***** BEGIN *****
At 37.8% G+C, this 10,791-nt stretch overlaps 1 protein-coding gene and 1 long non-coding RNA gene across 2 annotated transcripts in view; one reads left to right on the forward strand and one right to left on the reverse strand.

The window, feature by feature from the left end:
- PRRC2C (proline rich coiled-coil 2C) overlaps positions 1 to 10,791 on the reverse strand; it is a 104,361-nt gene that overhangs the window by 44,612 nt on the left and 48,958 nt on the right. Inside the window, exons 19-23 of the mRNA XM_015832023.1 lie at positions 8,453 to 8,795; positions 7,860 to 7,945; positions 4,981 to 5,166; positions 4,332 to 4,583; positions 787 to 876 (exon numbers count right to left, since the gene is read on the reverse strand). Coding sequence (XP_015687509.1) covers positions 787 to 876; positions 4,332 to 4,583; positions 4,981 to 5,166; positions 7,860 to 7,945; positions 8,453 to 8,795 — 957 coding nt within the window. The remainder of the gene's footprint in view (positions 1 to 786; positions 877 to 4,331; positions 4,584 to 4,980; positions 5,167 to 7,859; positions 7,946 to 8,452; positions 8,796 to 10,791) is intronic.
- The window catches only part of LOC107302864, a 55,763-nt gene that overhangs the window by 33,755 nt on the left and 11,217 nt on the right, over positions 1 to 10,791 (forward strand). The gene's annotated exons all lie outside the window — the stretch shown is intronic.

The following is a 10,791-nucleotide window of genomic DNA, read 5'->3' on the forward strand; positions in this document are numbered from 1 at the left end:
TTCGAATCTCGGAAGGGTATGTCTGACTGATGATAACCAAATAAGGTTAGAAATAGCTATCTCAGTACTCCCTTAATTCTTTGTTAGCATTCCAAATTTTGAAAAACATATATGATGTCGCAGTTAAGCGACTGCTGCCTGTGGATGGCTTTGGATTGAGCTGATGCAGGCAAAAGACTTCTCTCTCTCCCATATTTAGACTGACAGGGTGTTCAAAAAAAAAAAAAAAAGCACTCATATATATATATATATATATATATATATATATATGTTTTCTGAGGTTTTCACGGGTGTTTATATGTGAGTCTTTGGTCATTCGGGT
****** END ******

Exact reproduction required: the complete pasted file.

At 37.8% G+C, this 10,791-nt stretch overlaps 1 protein-coding gene and 1 long non-coding RNA gene across 2 annotated transcripts in view; one reads left to right on the forward strand and one right to left on the reverse strand.

The window, feature by feature from the left end:
- PRRC2C (proline rich coiled-coil 2C) overlaps positions 1 to 10,791 on the reverse strand; it is a 104,361-nt gene that overhangs the window by 44,612 nt on the left and 48,958 nt on the right. Inside the window, exons 19-23 of the mRNA XM_015832023.1 lie at positions 8,453 to 8,795; positions 7,860 to 7,945; positions 4,981 to 5,166; positions 4,332 to 4,583; positions 787 to 876 (exon numbers count right to left, since the gene is read on the reverse strand). Coding sequence (XP_015687509.1) covers positions 787 to 876; positions 4,332 to 4,583; positions 4,981 to 5,166; positions 7,860 to 7,945; positions 8,453 to 8,795 — 957 coding nt within the window. The remainder of the gene's footprint in view (positions 1 to 786; positions 877 to 4,331; positions 4,584 to 4,980; positions 5,167 to 7,859; positions 7,946 to 8,452; positions 8,796 to 10,791) is intronic.
- The window catches only part of LOC107302864, a 55,763-nt gene that overhangs the window by 33,755 nt on the left and 11,217 nt on the right, over positions 1 to 10,791 (forward strand). The gene's annotated exons all lie outside the window — the stretch shown is intronic.

The following is a 10,791-nucleotide window of genomic DNA, read 5'->3' on the forward strand; positions in this document are numbered from 1 at the left end:
TTCGAATCTCGGAAGGGTATGTCTGACTGATGATAACCAAATAAGGTTAGAAATAGCTATCTCAGTACTCCCTTAATTCTTTGTTAGCATTCCAAATTTTGAAAAACATATATGATGTCGCAGTTAAGCGACTGCTGCCTGTGGATGGCTTTGGATTGAGCTGATGCAGGCAAAAGACTTCTCTCTCTCCCATATTTAGACTGACAGGGTGTTCAAAAAAAAAAAAAAAAGCACTCATATATATATATATATATATATATATATATATATGTTTTCTGAGGTTTTCACGGGTGTTTATATGTGAGTCTTTGGTCATTCGGGT